Well, I executed my right to vote this month. I can now comment on two previous articles by or concerning two people for whom I have the utmost respect.
Mayor Steve Curtis commented how a well-run government needs more well-informed voters and history Professor Gene Sessions spoke at the Brain Blast conference, hosted by the Weber School District, dealing with technology.
Like the old "When E.F. Hutton talks, people listen" advertisement, when history professors speak, people should listen and take notes. Sessions spoke about knowing your subject and not using technology as a crutch.
With all the problems, debts, situations, disagreement, conflicts, points of view, moral stands, and numerous other areas in our politics and economics, it seems the more technology we have the worst we're off. Where is the disconnect?
This point flows into what Curtis wrote about.
Full disclosure here, I've read, enjoyed, and usually have agreed with the mayor's points of view concerning local and especially municipal government in his commentaries.
I've also met him a couple of times, most recently in June when he welcomed The American Legion to his fine city for our annual convention.
I have to disagree with his comments that the personal qualities of those who govern are the basis for well-managed government and the method in which leaders are chosen is the most important element in government.
I offer the view that a well-run government requires more well-informed, and just as important, interested citizens, more so than the voters. Personal qualities of individuals should be down the list compared to the person's integrity and honoring his oath toward public service. He should consider the big picture, doing the most good for the most people.
Understanding of issues is a false positive, also. Any candidate will tell you what they're interested in, not necessarily what the voter thinks is important, nor what the body they are being elected to currently is considering as "issues." How many times, at any level, have we seen the newly elected person setting the agenda and deciding what's going to be discussed and decided? My answer is none.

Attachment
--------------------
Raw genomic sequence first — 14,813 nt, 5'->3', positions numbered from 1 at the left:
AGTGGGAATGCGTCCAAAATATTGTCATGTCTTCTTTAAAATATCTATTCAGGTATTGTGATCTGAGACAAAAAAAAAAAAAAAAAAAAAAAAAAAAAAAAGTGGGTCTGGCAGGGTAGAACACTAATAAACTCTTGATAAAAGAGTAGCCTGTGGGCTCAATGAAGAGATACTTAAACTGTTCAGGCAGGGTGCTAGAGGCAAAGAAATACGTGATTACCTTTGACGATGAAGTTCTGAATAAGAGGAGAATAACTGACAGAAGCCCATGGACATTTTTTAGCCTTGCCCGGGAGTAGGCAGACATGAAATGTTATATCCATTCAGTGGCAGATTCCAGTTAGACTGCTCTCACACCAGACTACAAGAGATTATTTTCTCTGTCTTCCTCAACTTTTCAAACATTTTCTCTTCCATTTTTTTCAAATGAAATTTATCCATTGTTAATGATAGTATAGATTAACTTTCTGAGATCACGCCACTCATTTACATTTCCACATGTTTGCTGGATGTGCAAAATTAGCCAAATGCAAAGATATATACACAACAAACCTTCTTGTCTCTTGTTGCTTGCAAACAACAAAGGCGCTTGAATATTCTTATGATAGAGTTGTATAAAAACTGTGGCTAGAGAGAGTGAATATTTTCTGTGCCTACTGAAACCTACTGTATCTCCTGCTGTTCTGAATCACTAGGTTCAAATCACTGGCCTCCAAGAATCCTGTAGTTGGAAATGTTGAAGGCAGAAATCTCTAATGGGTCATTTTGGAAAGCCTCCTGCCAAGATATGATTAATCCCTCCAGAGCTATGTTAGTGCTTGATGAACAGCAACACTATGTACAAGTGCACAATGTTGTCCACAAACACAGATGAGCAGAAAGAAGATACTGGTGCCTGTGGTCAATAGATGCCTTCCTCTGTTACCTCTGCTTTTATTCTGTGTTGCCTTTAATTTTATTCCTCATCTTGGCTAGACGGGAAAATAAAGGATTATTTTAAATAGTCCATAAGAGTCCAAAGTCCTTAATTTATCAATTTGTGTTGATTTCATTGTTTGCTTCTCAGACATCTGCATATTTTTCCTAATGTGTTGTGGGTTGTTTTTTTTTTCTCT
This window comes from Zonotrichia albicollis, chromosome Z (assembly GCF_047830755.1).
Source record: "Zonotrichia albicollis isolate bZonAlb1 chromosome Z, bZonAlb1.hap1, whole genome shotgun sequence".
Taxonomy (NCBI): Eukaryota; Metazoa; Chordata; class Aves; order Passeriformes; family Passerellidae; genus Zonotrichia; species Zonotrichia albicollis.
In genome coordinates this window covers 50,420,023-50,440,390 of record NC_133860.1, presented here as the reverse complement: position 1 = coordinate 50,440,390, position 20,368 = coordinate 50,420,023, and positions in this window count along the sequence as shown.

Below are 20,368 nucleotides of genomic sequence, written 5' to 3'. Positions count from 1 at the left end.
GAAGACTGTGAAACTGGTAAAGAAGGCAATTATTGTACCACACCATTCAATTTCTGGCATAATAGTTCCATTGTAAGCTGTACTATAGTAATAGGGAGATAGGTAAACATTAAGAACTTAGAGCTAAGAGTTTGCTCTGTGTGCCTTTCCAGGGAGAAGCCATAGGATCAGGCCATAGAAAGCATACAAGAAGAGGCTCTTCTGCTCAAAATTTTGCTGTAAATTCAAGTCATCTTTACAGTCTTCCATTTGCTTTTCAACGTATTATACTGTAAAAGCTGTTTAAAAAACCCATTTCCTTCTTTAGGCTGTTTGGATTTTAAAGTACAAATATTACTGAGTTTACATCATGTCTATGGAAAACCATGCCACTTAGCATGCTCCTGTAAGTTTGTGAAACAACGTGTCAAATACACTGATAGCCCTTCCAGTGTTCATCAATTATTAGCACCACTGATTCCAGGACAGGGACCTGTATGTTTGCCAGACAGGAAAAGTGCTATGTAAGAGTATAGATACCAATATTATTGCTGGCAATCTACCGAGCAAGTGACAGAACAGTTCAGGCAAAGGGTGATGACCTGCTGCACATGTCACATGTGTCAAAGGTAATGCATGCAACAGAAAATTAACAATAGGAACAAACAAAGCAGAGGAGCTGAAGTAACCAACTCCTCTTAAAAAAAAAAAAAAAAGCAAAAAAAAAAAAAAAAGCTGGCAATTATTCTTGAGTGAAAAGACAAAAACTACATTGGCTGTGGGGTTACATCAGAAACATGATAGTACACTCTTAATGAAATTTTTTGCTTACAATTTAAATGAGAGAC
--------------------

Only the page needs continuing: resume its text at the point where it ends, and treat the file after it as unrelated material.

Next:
I'm concerned and interested in positions taken by all levels of government. I'm most concerned, as I will guess the majority of others are also, in those positions that cost money to fund, ie, taxes. For example, going to war, benefits (welfare), Social Security, right to life, and health care to name a few.
Being for or against anything is our right as Americans. Taking my money to pay for something I don't agree with, or support or delaying the cost down the road for my children or grandchildren when they had no say in the matter, gives me the right to cry foul, scream that it's not right, and yell it's wrong.
I don't think Mayor Curtis or Professor Sessions will mind if I bring in Thomas Jefferson.
This year's elections are local, but for something to think about here for next year, I bring up Jefferson's principle of whether government has the right to bind one generation to another?
Jefferson's writings to Madison included statements such as succeeding generations are not responsible for the preceding generation, that the earth belongs to the living generation, and that even the Constitution and every law should expire after 19 years.
If we combine the above ideas and thoughts of these three gentlemen -- know your stuff, don't overly rely on technology, have a well-informed citizenry, have more and better-informed voters, use automatic expiration of laws that won't bind preceding generations -- we just might eliminate gridlock, negative campaigning, special interests, and spin efforts.
And who knows, a well-run government, at all levels, just might be an achievable goal for this thing we call American democracy. One can only hope.
Thompson lives in Ogden.